Almost in tears, a young man shared his coming out story in a PFLAG meeting I attended one night. His parents agreed to come with him, sharing their side of the experience, as well. But in the middle of the young man’s emotional story, his mother blurted out, “I just don’t want you to go do hell!”
As more events of the story unfolded, it soon became apparent that neither the mother, nor the family was particularly religious. Yet, the concept of hell had them in their grip. Yelling at, berating, and condemning their son’s sexual orientation was driven by the belief that he must be saved from the fires of hell, even if they weren’t exactly sure what that meant, nor felt their own behavior would lead them there.
To be clear, the word hell is found nowhere in the original text of the Bible. In fact, it wasn’t even a word until around 725 AD, when it first appeared in Old English, at the time of the Anglo-Saxon pagan period. Even then, it meant the “netherworld of the dead,” or that mysterious place where dead people go.
According to most Biblical scholars, the entire idea of what happens after someone dies has always been vague at best when it comes to Biblical interpretation. The Greek word, Hades, was used to translate the Hebrew word, Sheol. While Sheol meant grave, Greek mythology says that Hades was the lord of the underworld and ruler of the dead. It’s easy to see how Greek mythology co-mingled with Biblical interpretation at the time, adding a new theological dimension.
A 2014 poll of Americans revealed that, among those who identify as Christians, 72% believe in heaven and 58% believe in hell. Of course, those numbers are higher in certain Christian sects over others. For example, 88% and 93% of evangelical and historically black Christians, respectively, believe in heaven. Conversely, 82% of both groups believe in hell. The doctrine of hell has been a staple in evangelical theology since the inception of evangelicalism in the late 1700s.
Yet, again, there are no direct references to hell in the New Testament. Ghenna is translated 11 times as the word hell in verses such as Matthew 5:30, “It is better for you to lose one part of your body than for your whole body to go into hell,” but Ghenna was an actual place. It was used as a perpetually burning garbage dump and believed to be where abusive kings sacrificed their children in the fire. Jesus’ audience knew exactly what he was talking about when he referred to Ghenna. They would have been lost on the notion of hell as a place of eternal torment. The Jewish faith had little concept of an after life, let alone one of perpetual torture.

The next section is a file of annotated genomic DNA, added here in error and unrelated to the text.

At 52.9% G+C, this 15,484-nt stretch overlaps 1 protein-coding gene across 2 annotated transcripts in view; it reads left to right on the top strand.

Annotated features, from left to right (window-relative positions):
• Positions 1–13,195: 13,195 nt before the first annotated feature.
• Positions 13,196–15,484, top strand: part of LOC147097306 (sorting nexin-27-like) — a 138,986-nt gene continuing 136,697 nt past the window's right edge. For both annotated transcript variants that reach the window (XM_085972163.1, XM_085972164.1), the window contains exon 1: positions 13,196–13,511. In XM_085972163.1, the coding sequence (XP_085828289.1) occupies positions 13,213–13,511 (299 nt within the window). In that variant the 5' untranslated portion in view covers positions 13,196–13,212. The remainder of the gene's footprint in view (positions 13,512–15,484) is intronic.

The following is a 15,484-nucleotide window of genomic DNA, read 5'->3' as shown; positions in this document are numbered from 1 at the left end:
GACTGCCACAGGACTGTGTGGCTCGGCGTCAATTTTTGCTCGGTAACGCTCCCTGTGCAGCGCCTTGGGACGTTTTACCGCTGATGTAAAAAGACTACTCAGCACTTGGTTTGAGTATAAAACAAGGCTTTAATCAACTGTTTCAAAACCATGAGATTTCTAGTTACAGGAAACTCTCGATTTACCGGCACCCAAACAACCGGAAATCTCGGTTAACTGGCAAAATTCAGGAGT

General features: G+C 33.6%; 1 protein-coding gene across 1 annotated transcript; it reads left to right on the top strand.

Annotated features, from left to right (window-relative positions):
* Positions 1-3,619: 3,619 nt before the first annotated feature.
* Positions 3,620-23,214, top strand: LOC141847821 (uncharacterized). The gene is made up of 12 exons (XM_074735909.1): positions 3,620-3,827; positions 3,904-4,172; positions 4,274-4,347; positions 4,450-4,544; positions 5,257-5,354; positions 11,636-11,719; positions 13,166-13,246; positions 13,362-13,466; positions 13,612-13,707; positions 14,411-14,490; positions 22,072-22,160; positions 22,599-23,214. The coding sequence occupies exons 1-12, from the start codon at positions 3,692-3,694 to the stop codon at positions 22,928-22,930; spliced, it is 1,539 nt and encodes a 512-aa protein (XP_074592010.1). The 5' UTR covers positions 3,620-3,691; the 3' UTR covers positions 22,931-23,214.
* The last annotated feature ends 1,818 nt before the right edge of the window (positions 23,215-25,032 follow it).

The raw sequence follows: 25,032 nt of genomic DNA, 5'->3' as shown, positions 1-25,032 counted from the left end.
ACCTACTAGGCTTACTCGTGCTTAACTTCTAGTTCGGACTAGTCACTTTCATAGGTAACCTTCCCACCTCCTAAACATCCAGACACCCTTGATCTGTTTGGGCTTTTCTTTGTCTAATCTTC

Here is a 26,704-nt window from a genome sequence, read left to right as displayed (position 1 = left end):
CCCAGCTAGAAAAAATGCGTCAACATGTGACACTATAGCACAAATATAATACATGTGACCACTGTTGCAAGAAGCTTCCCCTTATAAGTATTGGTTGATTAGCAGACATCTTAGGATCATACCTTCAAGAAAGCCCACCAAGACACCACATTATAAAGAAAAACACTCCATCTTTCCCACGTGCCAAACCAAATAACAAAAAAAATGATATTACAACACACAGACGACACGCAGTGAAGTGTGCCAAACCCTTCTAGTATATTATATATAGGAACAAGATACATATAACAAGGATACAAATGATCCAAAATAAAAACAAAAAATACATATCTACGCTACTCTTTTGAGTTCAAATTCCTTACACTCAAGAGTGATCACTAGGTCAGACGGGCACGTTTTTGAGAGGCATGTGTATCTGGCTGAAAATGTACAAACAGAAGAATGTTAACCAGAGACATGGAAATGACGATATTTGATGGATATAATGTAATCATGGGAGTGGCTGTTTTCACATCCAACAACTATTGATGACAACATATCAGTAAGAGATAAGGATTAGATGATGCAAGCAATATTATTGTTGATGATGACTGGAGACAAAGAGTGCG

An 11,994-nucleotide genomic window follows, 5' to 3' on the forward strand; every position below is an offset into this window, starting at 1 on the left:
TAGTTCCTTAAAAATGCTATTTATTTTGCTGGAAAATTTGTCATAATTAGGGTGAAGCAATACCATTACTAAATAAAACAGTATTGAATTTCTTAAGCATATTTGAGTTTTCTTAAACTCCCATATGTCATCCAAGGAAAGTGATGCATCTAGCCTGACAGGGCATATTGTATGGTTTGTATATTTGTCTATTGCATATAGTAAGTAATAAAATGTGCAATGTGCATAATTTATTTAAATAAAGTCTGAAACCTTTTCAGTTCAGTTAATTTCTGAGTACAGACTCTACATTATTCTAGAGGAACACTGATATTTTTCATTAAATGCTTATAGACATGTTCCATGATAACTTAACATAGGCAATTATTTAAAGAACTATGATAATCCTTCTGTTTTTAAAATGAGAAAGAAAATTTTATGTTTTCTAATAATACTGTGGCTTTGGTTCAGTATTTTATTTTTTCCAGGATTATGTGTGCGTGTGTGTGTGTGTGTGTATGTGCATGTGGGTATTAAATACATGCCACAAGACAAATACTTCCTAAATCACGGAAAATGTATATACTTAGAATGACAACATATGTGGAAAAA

The Apostle’s Creed, written nearly 400 years later, says Jesus descended into hell, though the Bible makes no reference to this at all. Many denominations have removed this line from their recitation of the creed. Still, the idea and theology of hell grew over time, particularly with Dante’s Inferno, published in 320 AD, which was part of his poem, Divine Comedy. Dante put visual context around demons and hell, which have been used two millennia later to describe and define evil in all its glory. Many faiths, hundreds of years later, have consequently developed a hell-centric theology.
While researchers found that people who only believed in heaven were happier than those who believed in hell, paradoxically, “It turns out that hell has a stronger effect on negating happiness than heaven has on improving happiness,” sayresearchers Shariff and Aknin. UCLA Professor, Daniel Treisman, found that after controlling for other factors, there is a strong relationship between religious beliefs and fear. But what affect does a belief in hell have on the way we treat other people?
While there isn’t peer-reviewed research to answer that question specifically, anecdotally we see the consequences through hundreds of recent “religious freedom” bills, which seek to limit or remove civil rights from “non-believers.” Leaders in this movement point to their fundamentalist view of the Bible, warning of God’s wrath if “those people” receive equal human treatment. Other believers refuse to feed the sinners, sell them flowers and cakes, and offer them human kindness.
In a 1960s message, Evangelist Bob Jones Sr. told his congregation, “When you run into conflict with God’s established order racially, you have trouble…You produce destruction and trouble, and this nation is in the greatest danger it has ever been in in its history.”
Franklin Graham has repeated that sentiment many times of late, though his nihilistic fears are now directed toward the LGBT community instead of African Americans. The Christian Post quoted Graham as saying, “As a nation we are found lacking because of sin and disobedience to God’s Holy Word…I fear that our end will be near.”
Bishop Carlton Pearson says in his book, The Gospel of Inclusion, “Before I awakened to [a] broader hope, I would look at non-Christian ‘unbelievers’ as hell-bound, anti-Christ rejects hated by God – and, by association, hated by me.” Pearson goes on to say, “If you perceive God to hate someone enough to execute and torture him in hell forever, then in your subconscious you will devalue and hate the person as well. Given the opportunity or provocation, you will act out that hatred.”
We continue to see this through the words of preachers like Roger Jimenez, pastor of Verity Baptist Church who proudly, and arrogantly, said his only regret of the Orlando shootings is that more gay people didn’t die. Furthermore, the evangelical support of xenophobic, racist, sexist and hateful presidential candidate, Donald Trump, speaks volumes about the fears driving leaders of the evangelical Christian movement.
This article originally appeared on The Huffington Post
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